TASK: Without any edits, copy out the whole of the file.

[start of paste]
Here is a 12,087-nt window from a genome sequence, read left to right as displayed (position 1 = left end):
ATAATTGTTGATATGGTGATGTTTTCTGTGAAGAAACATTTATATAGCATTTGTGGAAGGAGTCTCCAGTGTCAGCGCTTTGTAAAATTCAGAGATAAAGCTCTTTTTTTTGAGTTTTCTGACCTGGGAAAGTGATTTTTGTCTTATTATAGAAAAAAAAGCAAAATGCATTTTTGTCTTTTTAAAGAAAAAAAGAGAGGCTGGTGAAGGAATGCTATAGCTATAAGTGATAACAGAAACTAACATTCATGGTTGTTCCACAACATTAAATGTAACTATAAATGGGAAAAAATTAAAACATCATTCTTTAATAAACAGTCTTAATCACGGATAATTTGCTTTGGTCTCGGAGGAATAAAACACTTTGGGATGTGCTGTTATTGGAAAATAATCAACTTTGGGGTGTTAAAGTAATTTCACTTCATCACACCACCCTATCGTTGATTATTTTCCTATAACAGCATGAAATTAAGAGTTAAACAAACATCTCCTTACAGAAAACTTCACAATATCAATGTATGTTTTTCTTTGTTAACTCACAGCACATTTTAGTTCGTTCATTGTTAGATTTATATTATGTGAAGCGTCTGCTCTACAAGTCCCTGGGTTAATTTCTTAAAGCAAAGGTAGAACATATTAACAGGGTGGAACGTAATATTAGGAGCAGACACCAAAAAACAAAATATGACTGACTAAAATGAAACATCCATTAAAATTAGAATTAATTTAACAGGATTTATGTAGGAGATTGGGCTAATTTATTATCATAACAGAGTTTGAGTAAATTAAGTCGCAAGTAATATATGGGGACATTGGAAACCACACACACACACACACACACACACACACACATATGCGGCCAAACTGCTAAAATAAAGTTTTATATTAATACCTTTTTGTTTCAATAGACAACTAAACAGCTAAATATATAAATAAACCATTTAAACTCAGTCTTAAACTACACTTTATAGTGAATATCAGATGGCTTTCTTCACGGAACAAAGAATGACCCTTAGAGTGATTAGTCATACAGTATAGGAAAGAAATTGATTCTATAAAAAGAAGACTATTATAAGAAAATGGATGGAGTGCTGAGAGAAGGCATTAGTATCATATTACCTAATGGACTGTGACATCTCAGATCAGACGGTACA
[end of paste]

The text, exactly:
Here is a 12,087-nt window from a genome sequence, read left to right as displayed (position 1 = left end):
ATAATTGTTGATATGGTGATGTTTTCTGTGAAGAAACATTTATATAGCATTTGTGGAAGGAGTCTCCAGTGTCAGCGCTTTGTAAAATTCAGAGATAAAGCTCTTTTTTTTGAGTTTTCTGACCTGGGAAAGTGATTTTTGTCTTATTATAGAAAAAAAAGCAAAATGCATTTTTGTCTTTTTAAAGAAAAAAAGAGAGGCTGGTGAAGGAATGCTATAGCTATAAGTGATAACAGAAACTAACATTCATGGTTGTTCCACAACATTAAATGTAACTATAAATGGGAAAAAATTAAAACATCATTCTTTAATAAACAGTCTTAATCACGGATAATTTGCTTTGGTCTCGGAGGAATAAAACACTTTGGGATGTGCTGTTATTGGAAAATAATCAACTTTGGGGTGTTAAAGTAATTTCACTTCATCACACCACCCTATCGTTGATTATTTTCCTATAACAGCATGAAATTAAGAGTTAAACAAACATCTCCTTACAGAAAACTTCACAATATCAATGTATGTTTTTCTTTGTTAACTCACAGCACATTTTAGTTCGTTCATTGTTAGATTTATATTATGTGAAGCGTCTGCTCTACAAGTCCCTGGGTTAATTTCTTAAAGCAAAGGTAGAACATATTAACAGGGTGGAACGTAATATTAGGAGCAGACACCAAAAAACAAAATATGACTGACTAAAATGAAACATCCATTAAAATTAGAATTAATTTAACAGGATTTATGTAGGAGATTGGGCTAATTTATTATCATAACAGAGTTTGAGTAAATTAAGTCGCAAGTAATATATGGGGACATTGGAAACCACACACACACACACACACACACACACACACATATGCGGCCAAACTGCTAAAATAAAGTTTTATATTAATACCTTTTTGTTTCAATAGACAACTAAACAGCTAAATATATAAATAAACCATTTAAACTCAGTCTTAAACTACACTTTATAGTGAATATCAGATGGCTTTCTTCACGGAACAAAGAATGACCCTTAGAGTGATTAGTCATACAGTATAGGAAAGAAATTGATTCTATAAAAAGAAGACTATTATAAGAAAATGGATGGAGTGCTGAGAGAAGGCATTAGTATCATATTACCTAATGGACTGTGACATCTCAGATCAGACGGTACA